Language contact occurs when individuals or groups acquire the language and culture of other groups or when they interact through the language of members of other groups. Among the topics that fall within the purview of language contact one can mention: second or multiple language acquisition, societal or individual bilingualism, minority language maintenance or loss, bilingual education, bilingualism and cognition, the role of language and cultural contact in language change, pidgin and Creole genesis, the linguistic and cultural dimensions of translation, dialect mixture and inter-group relationships in bilingual or multilingual settings. Thus the study of language contact can be approached from the perspective of several complementary disciplines (e.g., linguistics, sociology, demography, psychology, political science, human geography, history).

The Centre for Research on Language  and Culture Contact (CRLCC) brings together the research activities of the faculty members and students of York University who investigate various aspects of language contact at both societal and individual levels (see the descriptions of the research of the CRLCC members on our web site). The CRLCC members conduct their research in a variety of settings, located in Toronto, Ontario, other Canadian provinces and other countries throughout the world.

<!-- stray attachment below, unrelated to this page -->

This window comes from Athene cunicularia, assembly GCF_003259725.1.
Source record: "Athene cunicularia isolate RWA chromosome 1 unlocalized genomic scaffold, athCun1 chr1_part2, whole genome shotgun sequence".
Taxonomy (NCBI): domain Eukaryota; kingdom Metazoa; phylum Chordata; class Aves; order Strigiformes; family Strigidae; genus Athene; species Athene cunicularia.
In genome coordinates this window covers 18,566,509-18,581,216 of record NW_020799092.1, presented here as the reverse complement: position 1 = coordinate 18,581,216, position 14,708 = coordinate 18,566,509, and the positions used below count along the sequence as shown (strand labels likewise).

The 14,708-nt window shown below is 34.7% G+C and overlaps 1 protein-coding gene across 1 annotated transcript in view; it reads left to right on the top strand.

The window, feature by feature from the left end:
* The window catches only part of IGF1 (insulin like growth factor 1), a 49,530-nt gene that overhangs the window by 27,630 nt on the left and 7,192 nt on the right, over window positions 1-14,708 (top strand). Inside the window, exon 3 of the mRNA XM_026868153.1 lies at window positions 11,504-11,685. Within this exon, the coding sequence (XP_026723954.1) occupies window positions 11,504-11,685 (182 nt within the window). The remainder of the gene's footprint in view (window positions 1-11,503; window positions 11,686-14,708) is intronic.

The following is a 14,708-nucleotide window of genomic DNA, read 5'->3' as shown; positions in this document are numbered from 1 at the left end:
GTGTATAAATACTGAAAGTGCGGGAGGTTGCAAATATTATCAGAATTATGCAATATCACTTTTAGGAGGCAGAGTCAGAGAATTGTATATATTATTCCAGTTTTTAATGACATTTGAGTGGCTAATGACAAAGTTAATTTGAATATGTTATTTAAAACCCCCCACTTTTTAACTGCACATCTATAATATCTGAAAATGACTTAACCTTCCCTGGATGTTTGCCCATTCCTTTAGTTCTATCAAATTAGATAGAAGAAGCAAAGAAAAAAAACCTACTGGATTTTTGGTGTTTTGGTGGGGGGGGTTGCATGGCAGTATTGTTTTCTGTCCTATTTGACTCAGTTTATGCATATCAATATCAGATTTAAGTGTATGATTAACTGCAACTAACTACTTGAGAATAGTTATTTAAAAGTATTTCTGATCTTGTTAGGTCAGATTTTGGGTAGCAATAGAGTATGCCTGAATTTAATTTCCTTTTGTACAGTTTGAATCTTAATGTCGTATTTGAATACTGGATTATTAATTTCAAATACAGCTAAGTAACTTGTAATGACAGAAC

The CRLCC promotes research of interest to various programs of Glendon College and/or York University:

and to several of York University’s organized research units, research groups or chairs:

In fulfilling its mandate, the CRLCC relies on the expertise of a network of Associate Members, who are for the most part leading scholars in their fields. Associate Members may be invited to give lectures or courses and are entitled to have their publications posted on the YorkSpace digital repository.

A noteworthy component of the CRLCC is the Research Group on Translation and Transcultural Contact (RGTTC). Its mission is the study of situations of contact between languages, cultures and societies today and in historical contexts.

The concept of translation and the study of actual outcomes of the activity of translation include but are not limited to interlinguistic or intertextual contact as we have been accustomed us to see them by the tradition.

They involve all forms of cultural representations transformed by way of direct or indirect loan procedures or through processes of hybridization, métissage and creolization or, contrariwise, ossified because of institutional factors.

This widest array of forms and situations is logically related to the varieties of semantic networks that convey the notion of ‘translation’ across cultures and languages, in their historical specificity.
The Group provides a forum for researchers interested in all kinds of culture contacts resulting in translations. Current research by members of the Group covers Latin America, Europe, Africa, the Indian Ocean, Asia as well as Canada including northern territories. Approaches build on several disciplines and areas of knowledge development: linguistics, literary studies, cultural studies, history and sociology, cognitive psychology, ethics and philosophy.